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Knowing Credit: Your Responsibilities [Part 1/3] Information

Posted: 08 Nov 2017

4 mins to read

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Hello and welcome to our new series! In our previous series we learned about the Credit Application process.

Hello and welcome to our new series!

In our previous series we learned about the Credit Application process. This includes the rights and responsibilities that you and a credit provider have, the criteria that credit providers look at to determine affordability, how applications are reviewed, what necessary expenses are, and what the pre-agreement and quotation should contain. We also looked at a checklist that you need to tick off before you apply for credit. For the next 3 weeks,In this series, we are going to talk about your responsibility in terms of a credit agreement.
Definitions of the week: PROOF OF ADDRESS A proof of address is a document that proves that you live at the residence you have listed on your credit agreement. The proof of address should have your name (or initials) and surname on it. Examples of acceptable proof of address would be a municipal account, a rental agreement, etc. a utilities bill (such as your telephone or internet account) or another credit statement (such as a retail account).
In today’s lesson, we will talk about the information that should be contained in and explained to you when you sign a credit agreement. Payments: The agreement should show when and how payments will be made, the number of payments, and the date of the first and last payments. Security: If you are taking out secured credit, such as vehicle financing or a home loan, information on the asset must be in the agreement, as this asset will act as security for the cost of the loan. Insurance: You need to take out insurance for an asset bought with secured credit. The credit agreement should contain: • the monthly insurance premium (payment) amount, • a description of when and for what an insurance claim would be paid to the lender (the credit provider), • the type of insurance, and • any fees or commission paid to the credit provider. Statements: The credit agreement should state when and how you will receive statements, for example, monthly via email. Default administration costs: The agreement must state when administration costs will be charged after you default, and what the amounts would be. Right to terminate: You have the right to cancel your credit agreement at any time. The conditions of termination must be in the credit agreement, (for example, having to pay back the loan or return an asset). Early settlement: If you want to settle the amount owing before the credit term is over, the agreement will state your rights and responsibilities for this. Addresses: Your credit agreement must contain all the addresses for receiving documents, including for receiving a Section 129 letter, which is a notification letter that a credit provider sends when you are in default. The credit agreement also states that you must notify your credit provider if your personal information changes. Penalty interest: The credit agreement must state how much penalty interest will be charged on credit instalments in arrears. Marketing option and annual increases in credit limits: Your agreement should state that you may refuse to be included in any telemarketing campaigns, marketing, consumer lists, or mass distribution. You may also state whether you want your credit limit to increase automatically each year. The right to apply for debt counselling: The credit agreement should state that, if you can no longer afford to make your monthly repayments (for example, due to over-indebtedness), you have the right to apply for debt counselling. The rights of the credit provider: The credit provider also has rights, which will be listed in your credit agreement. These include the right to enforce the credit agreement or recover assets from you if you default. Information reporting: The credit agreement must contain information about the credit provider reporting your data to credit bureaus. Helpful Hint: You have the right to ask a credit provider any time for a statement containing: your current balance, all amounts debited/credited, overdue amounts, and amounts currently payable. You can see a list of your accounts, balances and instalments on your credit report at www.mycreditcheck.co.za.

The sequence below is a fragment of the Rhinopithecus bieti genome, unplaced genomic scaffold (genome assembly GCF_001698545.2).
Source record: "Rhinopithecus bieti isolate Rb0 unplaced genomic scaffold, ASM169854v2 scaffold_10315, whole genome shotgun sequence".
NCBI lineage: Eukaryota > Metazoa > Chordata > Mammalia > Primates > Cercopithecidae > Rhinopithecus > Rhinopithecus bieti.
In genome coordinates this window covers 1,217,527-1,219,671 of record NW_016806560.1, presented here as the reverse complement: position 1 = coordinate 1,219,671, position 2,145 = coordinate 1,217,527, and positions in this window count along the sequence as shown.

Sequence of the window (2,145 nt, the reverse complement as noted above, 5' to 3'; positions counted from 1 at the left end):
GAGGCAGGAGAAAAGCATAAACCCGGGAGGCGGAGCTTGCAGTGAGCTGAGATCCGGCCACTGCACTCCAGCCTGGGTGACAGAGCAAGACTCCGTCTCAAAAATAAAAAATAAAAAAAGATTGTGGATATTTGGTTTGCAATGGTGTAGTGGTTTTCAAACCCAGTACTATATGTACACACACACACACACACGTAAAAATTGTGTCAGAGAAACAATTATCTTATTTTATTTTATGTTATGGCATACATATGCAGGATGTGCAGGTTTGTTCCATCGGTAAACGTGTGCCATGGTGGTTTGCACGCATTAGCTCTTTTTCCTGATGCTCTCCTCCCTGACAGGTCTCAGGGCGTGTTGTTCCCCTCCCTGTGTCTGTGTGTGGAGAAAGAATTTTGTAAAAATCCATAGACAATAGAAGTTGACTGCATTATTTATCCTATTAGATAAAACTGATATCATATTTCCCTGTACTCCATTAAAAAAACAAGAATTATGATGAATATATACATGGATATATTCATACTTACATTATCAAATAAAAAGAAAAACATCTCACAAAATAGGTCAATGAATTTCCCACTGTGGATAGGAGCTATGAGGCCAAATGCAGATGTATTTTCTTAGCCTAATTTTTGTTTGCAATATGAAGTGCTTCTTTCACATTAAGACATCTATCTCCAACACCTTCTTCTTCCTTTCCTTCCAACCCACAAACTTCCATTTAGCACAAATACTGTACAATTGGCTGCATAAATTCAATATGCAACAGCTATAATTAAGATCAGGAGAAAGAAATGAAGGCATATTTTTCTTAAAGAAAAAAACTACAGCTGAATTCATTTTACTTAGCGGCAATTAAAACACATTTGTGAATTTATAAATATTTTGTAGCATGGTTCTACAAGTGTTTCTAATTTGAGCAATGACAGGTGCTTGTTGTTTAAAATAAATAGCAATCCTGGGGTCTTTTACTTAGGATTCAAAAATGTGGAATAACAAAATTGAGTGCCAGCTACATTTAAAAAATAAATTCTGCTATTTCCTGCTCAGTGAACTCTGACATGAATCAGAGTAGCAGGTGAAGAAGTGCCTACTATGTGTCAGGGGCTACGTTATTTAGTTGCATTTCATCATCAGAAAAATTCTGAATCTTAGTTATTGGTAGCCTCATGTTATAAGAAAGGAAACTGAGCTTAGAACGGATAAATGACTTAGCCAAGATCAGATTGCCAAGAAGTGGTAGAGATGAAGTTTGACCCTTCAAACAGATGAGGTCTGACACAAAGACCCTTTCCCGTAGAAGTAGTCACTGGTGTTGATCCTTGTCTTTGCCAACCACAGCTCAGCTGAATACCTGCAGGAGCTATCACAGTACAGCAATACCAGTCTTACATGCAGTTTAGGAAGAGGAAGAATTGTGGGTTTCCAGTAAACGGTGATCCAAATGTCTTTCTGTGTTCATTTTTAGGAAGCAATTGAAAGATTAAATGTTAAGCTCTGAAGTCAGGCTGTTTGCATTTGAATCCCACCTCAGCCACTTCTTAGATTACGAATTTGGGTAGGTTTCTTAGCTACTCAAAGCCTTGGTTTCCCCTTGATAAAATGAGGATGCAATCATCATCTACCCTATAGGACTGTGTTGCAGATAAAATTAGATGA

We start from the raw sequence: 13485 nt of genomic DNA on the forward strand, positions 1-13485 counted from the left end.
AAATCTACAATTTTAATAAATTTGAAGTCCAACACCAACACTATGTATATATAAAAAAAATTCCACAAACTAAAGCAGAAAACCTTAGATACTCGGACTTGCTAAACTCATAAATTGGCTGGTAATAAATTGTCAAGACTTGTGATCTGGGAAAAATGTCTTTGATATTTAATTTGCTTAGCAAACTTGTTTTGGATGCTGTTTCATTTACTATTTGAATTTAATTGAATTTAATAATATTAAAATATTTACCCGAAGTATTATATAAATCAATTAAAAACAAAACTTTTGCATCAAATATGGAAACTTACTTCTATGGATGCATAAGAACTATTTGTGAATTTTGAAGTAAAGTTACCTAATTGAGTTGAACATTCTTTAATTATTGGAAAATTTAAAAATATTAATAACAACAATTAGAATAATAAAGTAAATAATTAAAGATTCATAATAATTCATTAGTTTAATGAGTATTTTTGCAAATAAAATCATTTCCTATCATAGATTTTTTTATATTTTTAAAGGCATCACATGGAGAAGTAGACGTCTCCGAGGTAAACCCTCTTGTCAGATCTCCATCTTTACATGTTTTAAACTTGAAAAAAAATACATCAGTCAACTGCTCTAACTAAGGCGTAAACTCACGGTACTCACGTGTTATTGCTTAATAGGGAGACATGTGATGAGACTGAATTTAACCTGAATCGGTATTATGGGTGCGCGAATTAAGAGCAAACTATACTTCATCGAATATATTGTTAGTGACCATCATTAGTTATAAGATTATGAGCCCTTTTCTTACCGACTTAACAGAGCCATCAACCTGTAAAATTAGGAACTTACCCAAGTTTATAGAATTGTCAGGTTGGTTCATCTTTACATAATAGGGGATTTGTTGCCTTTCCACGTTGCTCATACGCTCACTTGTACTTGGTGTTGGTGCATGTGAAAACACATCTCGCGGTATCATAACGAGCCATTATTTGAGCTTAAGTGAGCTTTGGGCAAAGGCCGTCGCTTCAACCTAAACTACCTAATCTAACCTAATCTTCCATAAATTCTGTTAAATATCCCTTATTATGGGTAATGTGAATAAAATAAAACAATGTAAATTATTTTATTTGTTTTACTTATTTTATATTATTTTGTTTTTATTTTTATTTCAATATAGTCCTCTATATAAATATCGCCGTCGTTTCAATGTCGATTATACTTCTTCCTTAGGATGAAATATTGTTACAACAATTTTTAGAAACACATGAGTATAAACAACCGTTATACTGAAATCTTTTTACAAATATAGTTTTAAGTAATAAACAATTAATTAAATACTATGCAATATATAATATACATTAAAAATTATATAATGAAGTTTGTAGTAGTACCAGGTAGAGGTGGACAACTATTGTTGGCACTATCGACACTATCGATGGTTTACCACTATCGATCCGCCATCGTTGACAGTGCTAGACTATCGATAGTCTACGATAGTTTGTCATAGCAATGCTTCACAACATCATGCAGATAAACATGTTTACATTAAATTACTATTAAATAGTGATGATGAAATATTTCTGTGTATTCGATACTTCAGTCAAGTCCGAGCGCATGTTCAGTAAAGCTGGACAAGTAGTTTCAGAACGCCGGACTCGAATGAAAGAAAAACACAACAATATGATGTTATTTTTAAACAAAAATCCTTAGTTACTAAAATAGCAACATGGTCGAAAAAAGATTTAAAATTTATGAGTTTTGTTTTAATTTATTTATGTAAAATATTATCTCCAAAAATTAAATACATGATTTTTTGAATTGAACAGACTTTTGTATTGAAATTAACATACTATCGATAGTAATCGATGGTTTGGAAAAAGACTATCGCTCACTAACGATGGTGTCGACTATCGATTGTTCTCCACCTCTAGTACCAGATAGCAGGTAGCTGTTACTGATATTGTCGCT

This was Part 1/3 of a series about the responsibilities of credit. Come back next week to learn about making payments in terms of your credit agreements.